Not necessarily. It is our intent to distribute available grant dollars across all four focus areas to the extent possible. Additionally, we look to support programs / projects that are implemented across the 10 counties that Affinity Health Plan served.
Is there a preference for funding new programs or existing programs?
No. There is no preference. What is important is how you convey the program / project in the LOI. You should describe whether you’re looking to expand an existing program or implement a new one. Additionally, the anticipated effectiveness of a program in meeting or exceeding its stated goals with the addition of Affinity Legacy grant funds will be a key consideration. Lastly, of course, we are looking for programs that meet the requirements related to the funding priorities and geography.
You said grants are made on a one-time basis. What exactly does that mean?
The Community Grant Program is not a multi-year award program. In other words, the entire amount awarded to an organization will be released in a single payment (not 50% up front and 50% later, for example).
Can applications cover multiple years of programming / service?
Yes. There is no restriction on the period over which the funds can be spent. That said, we will want to see the budget and spend plan for the program / project described in detail in the full application.
Is the funding priority of “formerly incarcerated individuals” meant to include only individuals who have been imprisoned and directly involved in the criminal justice system, or can it include a broader audience?
The Community Grant Program will consider programs that address the needs of not only the individuals who have been directly involved in the criminal justice system (as a result of an arrest, conviction and or incarceration), but also their immediate family members (their children or parents) who are impacted as a result.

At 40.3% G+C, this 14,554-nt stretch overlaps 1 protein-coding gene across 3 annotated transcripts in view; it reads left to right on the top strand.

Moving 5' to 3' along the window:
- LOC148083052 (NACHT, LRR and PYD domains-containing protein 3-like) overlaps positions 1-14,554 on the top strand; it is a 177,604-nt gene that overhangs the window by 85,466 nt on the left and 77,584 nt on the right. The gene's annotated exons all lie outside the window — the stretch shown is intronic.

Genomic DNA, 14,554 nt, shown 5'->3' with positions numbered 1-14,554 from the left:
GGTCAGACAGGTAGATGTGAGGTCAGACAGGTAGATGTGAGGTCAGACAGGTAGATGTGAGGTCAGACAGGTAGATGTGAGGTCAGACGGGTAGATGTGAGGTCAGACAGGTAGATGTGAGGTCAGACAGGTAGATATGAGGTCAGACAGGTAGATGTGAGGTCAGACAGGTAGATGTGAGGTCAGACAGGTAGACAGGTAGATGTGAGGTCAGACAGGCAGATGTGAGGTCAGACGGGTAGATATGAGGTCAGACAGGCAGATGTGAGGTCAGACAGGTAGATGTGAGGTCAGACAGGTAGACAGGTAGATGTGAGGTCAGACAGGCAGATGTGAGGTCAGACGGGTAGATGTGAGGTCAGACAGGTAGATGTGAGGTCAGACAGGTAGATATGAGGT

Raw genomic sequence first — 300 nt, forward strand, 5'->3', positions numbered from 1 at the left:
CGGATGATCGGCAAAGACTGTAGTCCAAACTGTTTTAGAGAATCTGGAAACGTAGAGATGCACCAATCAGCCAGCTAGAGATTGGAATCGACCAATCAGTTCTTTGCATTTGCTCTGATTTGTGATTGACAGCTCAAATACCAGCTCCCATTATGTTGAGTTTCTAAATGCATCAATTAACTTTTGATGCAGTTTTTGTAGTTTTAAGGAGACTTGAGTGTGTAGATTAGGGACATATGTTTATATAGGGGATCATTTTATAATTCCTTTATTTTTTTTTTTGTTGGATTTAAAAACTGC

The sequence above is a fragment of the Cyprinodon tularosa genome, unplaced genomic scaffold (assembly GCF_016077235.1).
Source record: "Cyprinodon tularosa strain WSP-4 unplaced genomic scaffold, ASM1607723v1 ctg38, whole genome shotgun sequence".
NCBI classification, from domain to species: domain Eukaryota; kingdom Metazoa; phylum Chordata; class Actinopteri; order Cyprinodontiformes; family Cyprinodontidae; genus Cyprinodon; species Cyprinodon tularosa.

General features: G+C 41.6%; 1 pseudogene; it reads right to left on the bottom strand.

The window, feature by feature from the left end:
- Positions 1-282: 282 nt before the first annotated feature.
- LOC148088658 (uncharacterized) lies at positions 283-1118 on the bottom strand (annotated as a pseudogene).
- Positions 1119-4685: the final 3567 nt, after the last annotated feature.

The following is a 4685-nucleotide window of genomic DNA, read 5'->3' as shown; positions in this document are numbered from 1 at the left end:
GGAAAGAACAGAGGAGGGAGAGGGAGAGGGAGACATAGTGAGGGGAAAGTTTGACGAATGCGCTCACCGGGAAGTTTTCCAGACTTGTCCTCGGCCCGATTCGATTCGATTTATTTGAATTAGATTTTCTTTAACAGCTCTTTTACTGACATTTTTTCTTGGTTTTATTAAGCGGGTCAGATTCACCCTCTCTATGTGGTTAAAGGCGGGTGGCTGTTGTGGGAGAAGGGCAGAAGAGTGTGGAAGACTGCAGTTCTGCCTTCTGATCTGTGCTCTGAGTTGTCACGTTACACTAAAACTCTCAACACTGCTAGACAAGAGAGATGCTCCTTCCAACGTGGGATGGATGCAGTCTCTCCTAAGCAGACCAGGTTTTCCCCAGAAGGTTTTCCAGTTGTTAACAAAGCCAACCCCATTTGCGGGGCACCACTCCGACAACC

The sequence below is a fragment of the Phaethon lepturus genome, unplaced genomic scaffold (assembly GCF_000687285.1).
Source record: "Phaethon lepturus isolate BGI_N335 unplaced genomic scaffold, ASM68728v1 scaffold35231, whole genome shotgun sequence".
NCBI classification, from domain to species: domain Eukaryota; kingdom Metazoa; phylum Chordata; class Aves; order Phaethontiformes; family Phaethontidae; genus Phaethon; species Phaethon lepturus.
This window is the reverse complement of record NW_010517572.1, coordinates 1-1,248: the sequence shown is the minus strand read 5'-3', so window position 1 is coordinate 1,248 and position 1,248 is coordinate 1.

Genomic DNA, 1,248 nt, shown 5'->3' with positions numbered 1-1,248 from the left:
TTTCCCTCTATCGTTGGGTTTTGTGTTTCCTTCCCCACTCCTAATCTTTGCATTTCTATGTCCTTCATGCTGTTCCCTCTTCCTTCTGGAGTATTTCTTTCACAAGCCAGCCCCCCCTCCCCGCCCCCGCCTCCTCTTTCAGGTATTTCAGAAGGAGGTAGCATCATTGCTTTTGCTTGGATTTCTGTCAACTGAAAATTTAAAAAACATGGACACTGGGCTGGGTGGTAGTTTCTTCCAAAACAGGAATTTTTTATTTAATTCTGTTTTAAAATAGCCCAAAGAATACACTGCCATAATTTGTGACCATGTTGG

I need help completing my LOI. Is there anyone I can talk with?
Yes. Email firstname.lastname@example.org with your questions, and we will arrange a call, if necessary.
Decision making Process & Deadlines
When are the letters of intent due?
Letters of intent are due back by April 15, 2022.
How long will it take to learn if my letter of intent advances to the full application phase?
Letters of intent will be reviewed, and we expect to notify applicants on June 15, 2022.
How are grant decisions made?
For each grant opportunity, a workgroup consisting of Board members and executive staff will review the application and make funding recommendations based on the quality of the application and alignment of the program / project with the requirements of the Affinity Legacy Community Grant Program. Recommendations then will be presented to the Board of Directors for review and approval.
Will award recipients be required to submit follow-up progress reports?
Yes. Organizations receiving a grant will be expected to submit an interim report six months following the signing of a grant agreement, and a final report one year from that date.
In addition, grantees must meet any and all reporting requirements imposed by New York State and the federal government relating to documentation of the use of grant proceeds or their intended purposes, if applicable.